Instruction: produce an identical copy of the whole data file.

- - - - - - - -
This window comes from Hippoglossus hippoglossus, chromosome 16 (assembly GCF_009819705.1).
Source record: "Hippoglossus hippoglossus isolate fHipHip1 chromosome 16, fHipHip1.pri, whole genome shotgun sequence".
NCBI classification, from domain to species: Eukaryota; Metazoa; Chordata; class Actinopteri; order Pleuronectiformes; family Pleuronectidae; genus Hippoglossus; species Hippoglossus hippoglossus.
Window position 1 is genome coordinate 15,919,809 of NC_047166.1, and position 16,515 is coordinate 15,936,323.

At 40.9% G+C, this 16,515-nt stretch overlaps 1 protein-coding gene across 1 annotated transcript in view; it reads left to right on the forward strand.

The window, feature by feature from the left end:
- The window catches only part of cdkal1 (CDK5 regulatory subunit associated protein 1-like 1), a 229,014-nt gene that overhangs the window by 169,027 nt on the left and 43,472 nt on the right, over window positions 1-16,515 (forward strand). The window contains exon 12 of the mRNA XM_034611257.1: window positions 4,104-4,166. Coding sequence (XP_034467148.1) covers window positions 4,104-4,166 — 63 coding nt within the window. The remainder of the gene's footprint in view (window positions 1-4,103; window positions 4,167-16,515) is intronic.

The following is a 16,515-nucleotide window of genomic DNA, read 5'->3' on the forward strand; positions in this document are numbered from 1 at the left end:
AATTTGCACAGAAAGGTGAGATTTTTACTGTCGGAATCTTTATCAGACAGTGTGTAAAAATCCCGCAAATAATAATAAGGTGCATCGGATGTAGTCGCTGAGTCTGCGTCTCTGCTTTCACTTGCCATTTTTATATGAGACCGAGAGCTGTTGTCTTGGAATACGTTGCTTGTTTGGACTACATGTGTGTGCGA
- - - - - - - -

This window comes from Hippoglossus hippoglossus, chromosome 16 (assembly GCF_009819705.1).
Source record: "Hippoglossus hippoglossus isolate fHipHip1 chromosome 16, fHipHip1.pri, whole genome shotgun sequence".
NCBI classification, from domain to species: Eukaryota; Metazoa; Chordata; class Actinopteri; order Pleuronectiformes; family Pleuronectidae; genus Hippoglossus; species Hippoglossus hippoglossus.
Window position 1 is genome coordinate 15,919,809 of NC_047166.1, and position 16,515 is coordinate 15,936,323.

At 40.9% G+C, this 16,515-nt stretch overlaps 1 protein-coding gene across 1 annotated transcript in view; it reads left to right on the forward strand.

The window, feature by feature from the left end:
- The window catches only part of cdkal1 (CDK5 regulatory subunit associated protein 1-like 1), a 229,014-nt gene that overhangs the window by 169,027 nt on the left and 43,472 nt on the right, over window positions 1-16,515 (forward strand). The window contains exon 12 of the mRNA XM_034611257.1: window positions 4,104-4,166. Coding sequence (XP_034467148.1) covers window positions 4,104-4,166 — 63 coding nt within the window. The remainder of the gene's footprint in view (window positions 1-4,103; window positions 4,167-16,515) is intronic.

The following is a 16,515-nucleotide window of genomic DNA, read 5'->3' on the forward strand; positions in this document are numbered from 1 at the left end:
AATTTGCACAGAAAGGTGAGATTTTTACTGTCGGAATCTTTATCAGACAGTGTGTAAAAATCCCGCAAATAATAATAAGGTGCATCGGATGTAGTCGCTGAGTCTGCGTCTCTGCTTTCACTTGCCATTTTTATATGAGACCGAGAGCTGTTGTCTTGGAATACGTTGCTTGTTTGGACTACATGTGTGTGCGA